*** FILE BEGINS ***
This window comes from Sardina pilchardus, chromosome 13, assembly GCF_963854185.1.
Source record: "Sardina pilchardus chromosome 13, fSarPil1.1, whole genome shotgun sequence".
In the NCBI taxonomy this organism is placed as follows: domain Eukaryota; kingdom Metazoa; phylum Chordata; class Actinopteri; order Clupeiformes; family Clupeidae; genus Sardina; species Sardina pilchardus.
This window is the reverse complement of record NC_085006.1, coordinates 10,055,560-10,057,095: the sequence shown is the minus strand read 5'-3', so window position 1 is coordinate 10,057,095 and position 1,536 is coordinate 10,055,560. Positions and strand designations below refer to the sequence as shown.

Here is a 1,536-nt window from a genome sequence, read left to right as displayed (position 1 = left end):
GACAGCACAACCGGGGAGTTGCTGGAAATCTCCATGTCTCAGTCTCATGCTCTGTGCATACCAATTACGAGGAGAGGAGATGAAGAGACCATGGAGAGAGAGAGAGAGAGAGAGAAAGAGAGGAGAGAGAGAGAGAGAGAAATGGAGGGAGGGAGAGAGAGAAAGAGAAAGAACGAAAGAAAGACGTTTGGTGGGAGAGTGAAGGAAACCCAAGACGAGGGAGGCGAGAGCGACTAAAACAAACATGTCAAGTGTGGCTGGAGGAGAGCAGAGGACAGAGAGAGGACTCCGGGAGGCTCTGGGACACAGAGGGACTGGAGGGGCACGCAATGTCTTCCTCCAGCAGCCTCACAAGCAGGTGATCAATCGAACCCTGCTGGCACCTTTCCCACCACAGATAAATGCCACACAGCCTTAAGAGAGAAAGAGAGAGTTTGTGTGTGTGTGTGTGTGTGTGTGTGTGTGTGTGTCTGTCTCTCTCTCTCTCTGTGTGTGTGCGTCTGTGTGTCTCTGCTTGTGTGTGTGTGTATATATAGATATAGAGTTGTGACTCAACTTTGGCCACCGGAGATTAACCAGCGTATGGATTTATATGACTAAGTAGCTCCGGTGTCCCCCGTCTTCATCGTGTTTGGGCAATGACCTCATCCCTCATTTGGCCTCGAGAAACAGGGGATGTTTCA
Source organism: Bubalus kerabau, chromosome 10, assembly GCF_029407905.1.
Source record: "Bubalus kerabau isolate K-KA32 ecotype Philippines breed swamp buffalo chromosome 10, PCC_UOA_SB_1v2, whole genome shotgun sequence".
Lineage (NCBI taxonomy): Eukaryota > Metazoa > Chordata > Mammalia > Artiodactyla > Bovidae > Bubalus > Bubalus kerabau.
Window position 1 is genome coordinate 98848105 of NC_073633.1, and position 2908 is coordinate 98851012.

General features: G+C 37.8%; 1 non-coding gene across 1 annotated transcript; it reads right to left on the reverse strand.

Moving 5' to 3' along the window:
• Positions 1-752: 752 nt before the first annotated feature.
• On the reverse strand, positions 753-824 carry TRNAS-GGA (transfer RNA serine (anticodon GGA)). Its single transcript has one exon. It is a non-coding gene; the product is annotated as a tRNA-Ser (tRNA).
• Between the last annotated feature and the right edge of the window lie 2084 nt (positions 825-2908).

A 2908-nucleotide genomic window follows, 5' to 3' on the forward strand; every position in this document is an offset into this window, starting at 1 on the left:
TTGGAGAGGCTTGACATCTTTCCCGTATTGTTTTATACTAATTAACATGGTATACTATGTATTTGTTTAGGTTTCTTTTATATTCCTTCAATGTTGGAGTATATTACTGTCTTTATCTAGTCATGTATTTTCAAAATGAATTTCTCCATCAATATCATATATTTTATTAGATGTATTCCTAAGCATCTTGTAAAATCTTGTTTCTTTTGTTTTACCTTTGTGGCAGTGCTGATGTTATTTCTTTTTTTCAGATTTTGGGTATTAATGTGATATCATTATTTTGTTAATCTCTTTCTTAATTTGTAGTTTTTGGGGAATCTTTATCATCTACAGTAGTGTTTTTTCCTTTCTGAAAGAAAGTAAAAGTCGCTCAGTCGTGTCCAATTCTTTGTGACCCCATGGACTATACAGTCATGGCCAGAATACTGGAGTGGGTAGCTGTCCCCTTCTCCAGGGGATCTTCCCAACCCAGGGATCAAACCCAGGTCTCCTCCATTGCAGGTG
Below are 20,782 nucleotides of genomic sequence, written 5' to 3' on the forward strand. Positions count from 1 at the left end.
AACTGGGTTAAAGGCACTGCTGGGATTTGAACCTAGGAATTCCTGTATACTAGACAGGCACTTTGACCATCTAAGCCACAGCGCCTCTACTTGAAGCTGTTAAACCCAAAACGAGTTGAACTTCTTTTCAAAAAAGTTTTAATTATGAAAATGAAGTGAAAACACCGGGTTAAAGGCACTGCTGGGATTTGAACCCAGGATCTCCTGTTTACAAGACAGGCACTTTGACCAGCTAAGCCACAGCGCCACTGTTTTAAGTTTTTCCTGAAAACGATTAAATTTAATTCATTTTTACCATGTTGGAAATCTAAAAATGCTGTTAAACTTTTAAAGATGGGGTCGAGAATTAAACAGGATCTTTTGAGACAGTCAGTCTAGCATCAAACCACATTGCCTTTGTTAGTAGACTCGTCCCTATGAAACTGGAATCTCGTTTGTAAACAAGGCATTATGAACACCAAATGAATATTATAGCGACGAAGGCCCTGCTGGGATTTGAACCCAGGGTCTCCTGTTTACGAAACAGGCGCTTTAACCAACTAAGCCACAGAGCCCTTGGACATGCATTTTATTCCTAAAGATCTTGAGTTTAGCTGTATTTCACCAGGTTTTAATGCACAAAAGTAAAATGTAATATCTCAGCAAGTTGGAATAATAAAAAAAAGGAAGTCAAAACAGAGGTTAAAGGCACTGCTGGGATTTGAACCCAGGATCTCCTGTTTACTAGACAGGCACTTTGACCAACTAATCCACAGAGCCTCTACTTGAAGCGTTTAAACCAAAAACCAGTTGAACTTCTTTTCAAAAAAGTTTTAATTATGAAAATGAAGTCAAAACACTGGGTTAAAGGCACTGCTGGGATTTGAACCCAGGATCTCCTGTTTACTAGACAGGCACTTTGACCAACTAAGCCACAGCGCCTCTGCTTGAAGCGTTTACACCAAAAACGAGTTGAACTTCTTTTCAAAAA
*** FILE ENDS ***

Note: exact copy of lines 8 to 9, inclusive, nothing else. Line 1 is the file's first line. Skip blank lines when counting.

Source record: "Bubalus kerabau isolate K-KA32 ecotype Philippines breed swamp buffalo chromosome 10, PCC_UOA_SB_1v2, whole genome shotgun sequence".
Lineage (NCBI taxonomy): Eukaryota > Metazoa > Chordata > Mammalia > Artiodactyla > Bovidae > Bubalus > Bubalus kerabau.